NOTE. DICK, District Judge. A motion for a new trial in this case was not allowed, as I was of opinion that my charge to the jury was not in conflict with the principles of law enunciated in Railroad Co. v. Baugh, 149 U. S. 368, 13 Sup. Ct. 914. In thu,t case the fireman brought a.n action to recover damages sustained by reason of the negligence of the engineer in charge of a locomotive running alone, without any train attached, and which was a mere "helper" to regular trains. The plaintiff and engineer had been in the same common employment on the helper for several months, and both were familiar with the rules of the company regulating the running of the locomotive, and the hazardous nature of the service. The injury complained of was not in consequence of the fireman obeying any order of his superior officer, but resulted from negligence of the engineer, there being no defect in the machinery. The question was not involved as to the right and power of the actual manager of a train to give an order to a subordinate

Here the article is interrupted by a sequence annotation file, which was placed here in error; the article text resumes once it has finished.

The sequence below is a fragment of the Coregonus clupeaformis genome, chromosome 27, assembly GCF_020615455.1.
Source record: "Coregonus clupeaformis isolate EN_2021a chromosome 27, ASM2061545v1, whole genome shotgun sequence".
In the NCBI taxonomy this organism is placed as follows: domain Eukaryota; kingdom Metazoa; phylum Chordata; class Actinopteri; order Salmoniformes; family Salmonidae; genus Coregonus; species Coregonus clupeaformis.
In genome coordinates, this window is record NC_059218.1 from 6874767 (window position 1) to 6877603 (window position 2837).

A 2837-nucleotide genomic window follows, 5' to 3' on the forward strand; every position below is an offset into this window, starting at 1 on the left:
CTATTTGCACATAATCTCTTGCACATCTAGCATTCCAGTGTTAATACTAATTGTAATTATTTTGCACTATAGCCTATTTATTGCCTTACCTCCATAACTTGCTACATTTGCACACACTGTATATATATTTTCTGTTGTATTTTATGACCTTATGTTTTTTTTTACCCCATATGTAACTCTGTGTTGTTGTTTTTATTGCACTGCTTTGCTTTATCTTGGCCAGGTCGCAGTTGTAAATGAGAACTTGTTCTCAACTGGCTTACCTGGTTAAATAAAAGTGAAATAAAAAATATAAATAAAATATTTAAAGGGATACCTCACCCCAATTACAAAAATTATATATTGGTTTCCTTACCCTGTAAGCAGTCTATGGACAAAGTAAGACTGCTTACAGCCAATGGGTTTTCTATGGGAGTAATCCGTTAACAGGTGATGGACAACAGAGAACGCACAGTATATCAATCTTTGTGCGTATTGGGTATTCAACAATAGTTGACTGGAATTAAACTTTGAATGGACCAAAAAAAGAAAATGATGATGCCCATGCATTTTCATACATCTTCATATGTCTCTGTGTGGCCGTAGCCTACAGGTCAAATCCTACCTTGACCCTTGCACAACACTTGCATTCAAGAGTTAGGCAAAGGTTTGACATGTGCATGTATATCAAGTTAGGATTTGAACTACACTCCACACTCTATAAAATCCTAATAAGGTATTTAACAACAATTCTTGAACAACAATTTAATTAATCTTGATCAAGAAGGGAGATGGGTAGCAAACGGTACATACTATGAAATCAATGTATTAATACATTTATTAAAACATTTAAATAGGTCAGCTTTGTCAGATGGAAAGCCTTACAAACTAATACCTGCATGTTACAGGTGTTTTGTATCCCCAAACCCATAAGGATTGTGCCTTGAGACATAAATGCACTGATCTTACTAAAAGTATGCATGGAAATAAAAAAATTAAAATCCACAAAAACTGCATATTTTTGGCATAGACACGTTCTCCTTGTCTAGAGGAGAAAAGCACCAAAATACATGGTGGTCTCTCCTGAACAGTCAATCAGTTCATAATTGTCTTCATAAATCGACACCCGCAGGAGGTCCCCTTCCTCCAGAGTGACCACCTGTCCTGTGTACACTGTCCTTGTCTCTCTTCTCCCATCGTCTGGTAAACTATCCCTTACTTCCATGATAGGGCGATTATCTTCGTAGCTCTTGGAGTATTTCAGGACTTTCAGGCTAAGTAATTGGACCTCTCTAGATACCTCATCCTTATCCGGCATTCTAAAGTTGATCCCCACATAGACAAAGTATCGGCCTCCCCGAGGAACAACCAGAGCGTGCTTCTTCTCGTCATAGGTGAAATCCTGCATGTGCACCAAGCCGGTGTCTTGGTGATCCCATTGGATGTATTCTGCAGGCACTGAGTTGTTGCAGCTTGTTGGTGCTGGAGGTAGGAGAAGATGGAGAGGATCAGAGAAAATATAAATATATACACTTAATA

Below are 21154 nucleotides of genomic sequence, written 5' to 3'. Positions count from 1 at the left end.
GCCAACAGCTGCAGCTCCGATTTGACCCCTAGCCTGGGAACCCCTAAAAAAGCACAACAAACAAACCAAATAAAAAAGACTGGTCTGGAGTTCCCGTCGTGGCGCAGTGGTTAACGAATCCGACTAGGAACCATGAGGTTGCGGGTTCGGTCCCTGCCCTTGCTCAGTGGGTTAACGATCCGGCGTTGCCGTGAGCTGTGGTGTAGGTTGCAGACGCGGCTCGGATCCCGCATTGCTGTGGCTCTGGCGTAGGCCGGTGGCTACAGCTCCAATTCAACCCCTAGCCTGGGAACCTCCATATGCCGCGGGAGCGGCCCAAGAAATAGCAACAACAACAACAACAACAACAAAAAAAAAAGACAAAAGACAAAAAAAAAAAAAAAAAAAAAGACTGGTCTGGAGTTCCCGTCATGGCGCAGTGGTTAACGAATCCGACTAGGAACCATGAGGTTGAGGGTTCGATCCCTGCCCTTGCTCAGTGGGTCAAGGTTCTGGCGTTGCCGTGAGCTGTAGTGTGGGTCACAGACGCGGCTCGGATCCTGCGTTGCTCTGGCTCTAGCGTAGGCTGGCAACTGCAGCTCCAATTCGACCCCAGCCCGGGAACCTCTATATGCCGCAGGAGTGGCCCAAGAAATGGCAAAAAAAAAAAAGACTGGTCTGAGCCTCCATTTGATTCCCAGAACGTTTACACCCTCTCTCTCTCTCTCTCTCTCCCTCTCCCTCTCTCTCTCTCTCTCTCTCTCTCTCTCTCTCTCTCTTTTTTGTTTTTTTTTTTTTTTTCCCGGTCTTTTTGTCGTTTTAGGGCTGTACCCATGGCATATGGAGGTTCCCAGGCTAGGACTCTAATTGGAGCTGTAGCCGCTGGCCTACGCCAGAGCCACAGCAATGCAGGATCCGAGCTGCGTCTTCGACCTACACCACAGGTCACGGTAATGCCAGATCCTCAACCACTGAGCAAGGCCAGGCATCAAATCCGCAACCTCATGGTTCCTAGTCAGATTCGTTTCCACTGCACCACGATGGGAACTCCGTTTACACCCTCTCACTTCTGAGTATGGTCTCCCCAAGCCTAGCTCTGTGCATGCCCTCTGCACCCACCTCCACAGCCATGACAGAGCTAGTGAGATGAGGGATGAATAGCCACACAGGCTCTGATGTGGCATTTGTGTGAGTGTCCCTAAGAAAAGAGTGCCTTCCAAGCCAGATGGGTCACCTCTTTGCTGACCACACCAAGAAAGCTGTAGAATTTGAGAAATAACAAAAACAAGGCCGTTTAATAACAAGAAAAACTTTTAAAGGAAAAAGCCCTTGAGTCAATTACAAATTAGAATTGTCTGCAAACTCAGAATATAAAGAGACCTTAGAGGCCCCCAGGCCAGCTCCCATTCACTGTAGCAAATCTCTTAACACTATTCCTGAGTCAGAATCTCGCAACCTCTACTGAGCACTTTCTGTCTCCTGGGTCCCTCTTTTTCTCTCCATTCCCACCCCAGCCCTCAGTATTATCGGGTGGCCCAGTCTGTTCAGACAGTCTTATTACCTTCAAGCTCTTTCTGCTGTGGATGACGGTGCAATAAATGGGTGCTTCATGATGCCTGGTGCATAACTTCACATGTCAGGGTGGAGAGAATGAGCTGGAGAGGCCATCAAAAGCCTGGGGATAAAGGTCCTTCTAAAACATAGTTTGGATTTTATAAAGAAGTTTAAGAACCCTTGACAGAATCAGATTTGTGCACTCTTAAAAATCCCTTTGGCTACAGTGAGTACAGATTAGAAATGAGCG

emploYE! tpmeeta sudden,exigency in the operation of atratnarising trom inlactlinery, wheJ.'e no regular conductor was in charge. The . In. the case before tended to show tha.t the necessity for the order tt) tlie plaintiff to go the cars to couple them arose from could not be placed in proper position with the coupling a bent stick ordinl,lfUy employed under the regulations of the company; that the Injury by ,the fault or negligence of the engineer, but rein the reverse lever and the brake on the engine, which sulted fr0In' the movement of the train. prevented' iJre Einldneer from properly In Mason iV, IRailroad Co.; 111 N. C. 482, 16 S. E. 698, many cases are cited and reviewe4.alid in an able and well-considered opinion the doctrine is clearly announced that, "a rule of a railroad company agreed to by the plaintiff [an. employe] maybe waived or abrogated for the company by the conductor making an order contrary to such rule, when it was the duty of the plaintiff to obey such order." The facts In that case are somewhat similar to the facts in this Cit$e. The conductor had given a general order to the to go between. the cars and use his hands whenever he found that the coupling could not be made with the coupling stick provided by the company. The brakeman, in going between the cars to adjust a pin to a bent link, exercised his own judgment, and no positive order was given at the time by the conductor. In this case a specific order was given by the engineer to the plaintiff to go between the cars to meet a necessity which had occurred. in the operation. of the train. The engineer was the superintending, de facto officer of the company, and had entire charge of the management and movement of the working train; and I was of opinion that under such circumstances he was necessarily the personal representative ot the company, and, from the nature of things, he was invested with tll.epower of conductor, and could waive .a general rule or special contract of the company with an employe, when such waiver was required by a sudden necessity, caused by a defective appliance of the operating train. The Order to plaintiff to go between the cars to couple them with his bands W3.8 deemed necessary by the engineer, and was a command to a subordinate employe, which demanded prompt obedience. If the plaintiff had refused or tailed to obey, he could at least have been reported by the engineer for disobedience, which would probably have caused a discharge. There was evidence that the bent link ¢6uld have been thrown out of its place by the coupling stick so as to fall upon the ground; but such action would not bave been in strict obedience to the express terms of the order, and would not have accomplished the purpose for which the order was given. I told the jury that they must be satisfied that the plaintiff used reasonable care in attempting to execute the order. The plaintiff testified that he regarded himself as subject to the orders of the engineer, who required him to leave the place of his ordinary duty as switch tender, and assist in the coupling of the cars; and he felt bound to obey the positive order to go between the cars and couple them with his hands, and he foored that he would be discharged from service if he failed to obey an imperative command. He had a right to presume that the company would have some superintending officer In charge of an operating train competent to give orders to subordinate employes, and secure the prompt and proper management of the train engaged in the performance of the business of the company. The evidence tended to show that defects in the reverse lever and the·brake on the engine were the proximate causeof the injury to plaintiff. I was of opinion that It was not negligence on the part of the engineer to attempt to use the machinery near at hand to control the train, although be might have prevented the injury by using 'the good brake on the tender. He might weH suppose that he couId safely rely upon the effective operation of appliances furnished by the company for the purpose of controlling, with sldll and care, the management of the train, so 3.8 not to cause damage to its own property or injury to its employes. The only questions involved were whether the engineer had a right, by an order, to waive a rule of the company, and whether the safe execution of the order with reasonable care was prevented' by defects in the machinery.